A lawsuit prevented the State Auditor from conducting a full audit of the local government retirement system. A bill in the state Senate would clarify vague language, end the lawsuit and give the Auditor authority to review LAGERS.
Sen. Jason Crowell (R-Cape Girardeau) sponsored SB 714 after learning that the State Auditor was prevented from auditing LAGERS, the Missouri Local Government Employees Retirement System.
“What happened was a lawsuit was filed to block the State Auditor from actually auditing the LAGERS retirement system and this legislation is in response to that,” Crowell tells a Senate committee considering his bill.
State Auditor Susan Montee testifies before the committee in favor of Crowell’s bill.
“The ability to have oversight into our public retirement systems is, I think, important for all of us,” says Montee.
Montee explains that’s what her office attempted to do, until officials at LAGERS filed suit. In the lawsuit, LAGERS leaned on the letter of the law. It gives the State Auditor only the power to review its financial papers, not to conduct a thorough audit. Montee says that undercuts the value of an audit, pointing out that those financial papers are posted on the Web and accessible to anyone.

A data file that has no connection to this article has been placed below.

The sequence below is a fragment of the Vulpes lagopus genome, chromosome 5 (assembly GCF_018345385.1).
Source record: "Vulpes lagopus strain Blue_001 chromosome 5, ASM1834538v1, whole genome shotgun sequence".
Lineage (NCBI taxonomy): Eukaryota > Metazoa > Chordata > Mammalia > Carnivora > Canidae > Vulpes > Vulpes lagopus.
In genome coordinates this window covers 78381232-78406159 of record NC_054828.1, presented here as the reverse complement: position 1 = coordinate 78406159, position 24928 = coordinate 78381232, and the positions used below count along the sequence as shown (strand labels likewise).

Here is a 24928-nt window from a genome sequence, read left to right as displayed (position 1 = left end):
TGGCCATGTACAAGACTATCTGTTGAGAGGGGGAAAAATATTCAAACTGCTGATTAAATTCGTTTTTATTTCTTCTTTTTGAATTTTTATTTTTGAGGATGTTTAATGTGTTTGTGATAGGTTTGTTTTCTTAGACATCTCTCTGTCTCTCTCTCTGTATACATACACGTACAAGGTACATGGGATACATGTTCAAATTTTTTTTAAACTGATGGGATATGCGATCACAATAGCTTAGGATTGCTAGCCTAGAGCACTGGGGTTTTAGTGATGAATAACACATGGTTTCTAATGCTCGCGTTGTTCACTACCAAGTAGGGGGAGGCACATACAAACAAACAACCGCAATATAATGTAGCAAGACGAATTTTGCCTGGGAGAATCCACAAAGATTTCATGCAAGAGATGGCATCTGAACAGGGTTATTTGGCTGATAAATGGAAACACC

A Cole County Circuit Court judge sided with LAGERS. The Auditor’s office has appealed the decision.
State law mandates audits of public retirement systems every three years, a rather routine task for the Auditor’s office.
“What we have done, though, up until the point of this lawsuit is we had come in and done a review of the audits, but also the underlying audit work, ever since these statutes were in place since the 80s,” Montee testifies. “So, this is the first time it has come up as a problem.”
The bill doesn’t single out LAGERS. It would allow the State Auditor to audit any state or local public employee retirement system every three years. Testimony in committee indicates that no other public retirement system has blocked the Auditor access to their books, despite the apparent ambiguous language.
A Pew Center on the States report has found that Missouri’s overall pension system healthy, though Montee says it lists LAGERS as needing improvement since it is no longer considered fully funded. She says the extra financial oversight is needed, because the public pensions represent $37 billion in assets and provide retirement benefits to 370,000 people as well as their families.